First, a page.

Friday, 14 December 2007

Creating Custom Field Controls

Steps involved in creating a SharePoint Custom Field Control

1. Create your field definition in FLDTYPES_xxx.XML file, and add FieldEditorUserControl property to your custom field definition. Define fields for all custom properties of your custom field definition in PropertySchema section. Set Hidden attribute of all Field elements in PropertySchema section to True. Otherwise, fields will be rendered in user interface.

Example, a custom property definition looks like:

My Custom Field
MyFields.MyCustomField, MyFields, Version=, Culture=neutral, PublicKeyToken=f3bf8ec1b42660c3


2. Create .ascx control file in TEMPLATE\CONTROLTEMPLATES directory. In my sample it’s MyCustomFieldControl.ascx and is very simple:

This control has only one drop-down control. The idea is, that user can select some value from drop-down, and it’ll be stored in custom property of our custom field.

3. Create .NET classes for your custom field type and user control. For custom field type:

As you can see, we’ve created string attribute and property, for my field type’s CustomProperty. In Init method, we populate it with stored custom property value. Finally, we overridden Update method, to save modified custom property values to the field.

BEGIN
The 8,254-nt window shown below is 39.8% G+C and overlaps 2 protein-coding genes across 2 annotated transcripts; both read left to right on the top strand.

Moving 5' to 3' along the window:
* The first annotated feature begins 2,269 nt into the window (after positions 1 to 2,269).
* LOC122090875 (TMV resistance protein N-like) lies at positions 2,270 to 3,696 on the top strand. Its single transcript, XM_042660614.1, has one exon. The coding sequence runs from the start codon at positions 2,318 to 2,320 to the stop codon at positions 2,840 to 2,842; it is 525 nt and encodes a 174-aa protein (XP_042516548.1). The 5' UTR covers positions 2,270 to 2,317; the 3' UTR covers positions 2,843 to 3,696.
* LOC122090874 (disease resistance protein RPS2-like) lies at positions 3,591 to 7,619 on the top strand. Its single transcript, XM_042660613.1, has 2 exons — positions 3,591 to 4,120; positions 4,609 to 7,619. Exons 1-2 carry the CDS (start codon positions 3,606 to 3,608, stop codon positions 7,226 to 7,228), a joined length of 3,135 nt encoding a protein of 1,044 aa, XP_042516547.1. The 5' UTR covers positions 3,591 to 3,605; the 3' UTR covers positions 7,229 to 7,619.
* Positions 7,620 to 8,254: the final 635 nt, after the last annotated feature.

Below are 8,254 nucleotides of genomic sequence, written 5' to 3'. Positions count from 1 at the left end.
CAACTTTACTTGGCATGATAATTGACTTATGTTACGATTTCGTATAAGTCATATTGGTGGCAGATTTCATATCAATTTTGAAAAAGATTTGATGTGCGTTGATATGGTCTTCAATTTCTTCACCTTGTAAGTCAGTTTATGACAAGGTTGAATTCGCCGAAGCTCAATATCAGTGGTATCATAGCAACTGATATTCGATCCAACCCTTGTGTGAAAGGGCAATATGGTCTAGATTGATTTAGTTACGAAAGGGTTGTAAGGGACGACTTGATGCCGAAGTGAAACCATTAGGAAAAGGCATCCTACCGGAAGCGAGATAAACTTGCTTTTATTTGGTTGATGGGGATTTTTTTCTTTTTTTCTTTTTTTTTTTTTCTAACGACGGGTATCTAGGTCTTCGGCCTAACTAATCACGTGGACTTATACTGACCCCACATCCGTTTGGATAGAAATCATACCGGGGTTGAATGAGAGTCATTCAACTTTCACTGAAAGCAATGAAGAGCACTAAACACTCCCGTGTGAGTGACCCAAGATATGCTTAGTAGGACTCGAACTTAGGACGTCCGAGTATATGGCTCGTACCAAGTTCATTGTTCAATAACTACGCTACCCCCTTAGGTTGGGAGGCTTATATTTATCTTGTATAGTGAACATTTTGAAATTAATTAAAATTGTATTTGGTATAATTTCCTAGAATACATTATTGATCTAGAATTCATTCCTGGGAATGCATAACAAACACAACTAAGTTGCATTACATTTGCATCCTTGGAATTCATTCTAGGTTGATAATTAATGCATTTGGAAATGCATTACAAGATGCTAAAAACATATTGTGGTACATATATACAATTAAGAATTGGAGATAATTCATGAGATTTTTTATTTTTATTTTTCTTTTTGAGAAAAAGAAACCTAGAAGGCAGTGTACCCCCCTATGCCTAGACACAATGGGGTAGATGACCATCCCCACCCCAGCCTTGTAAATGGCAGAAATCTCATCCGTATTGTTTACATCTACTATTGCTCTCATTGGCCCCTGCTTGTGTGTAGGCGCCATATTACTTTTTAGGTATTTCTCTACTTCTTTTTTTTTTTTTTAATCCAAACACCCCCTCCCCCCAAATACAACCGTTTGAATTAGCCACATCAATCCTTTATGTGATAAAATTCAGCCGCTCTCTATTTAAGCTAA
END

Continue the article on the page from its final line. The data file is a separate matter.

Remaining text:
The code for my user control:
public class SelectMyCustomProperty : UserControl, IFieldEditor
/* ... */
public void OnSaveChange(SPField field, bool isNew)
string value = this.ctlMyCustomProperty.SelectedValue;
MyCustomField myField = field as MyCustomField;
myField.MyCustomProperty = value;
/* ... */
As described in SDK user control class should implement IFieldEditor interface. It has 2 methods and 1 property:
InitializeWithField – is called, when control is initialized;
OnSaveChanged – called, when user clicks OK button in field properties window;
DisplayAsNewSection – true if control should be displayed as new section in field properties form.
In CreateChildControls we just populate our drop-down list with some values.

The crucial point here is, not to try setting values directly to custom properties in OnSaveChange (like, myField.SetCustomProperty(“MyCustomProperty”, value)). Even if you call myField.Update() afterwards, the value won’t be saved! More precisely, it will be saved, but then it will be overwritten by current custom property value. Looks like SharePoint calls OnSaveChange in our control, then continues to update values of custom properties from other sources (and our Hidden field in PropertySchema section is one of them), and finally calls field’s Update method. That’s why we need to override Update method in our custom field class and set custom property values there – at that point SharePoint has done his job, and won’t change any property values.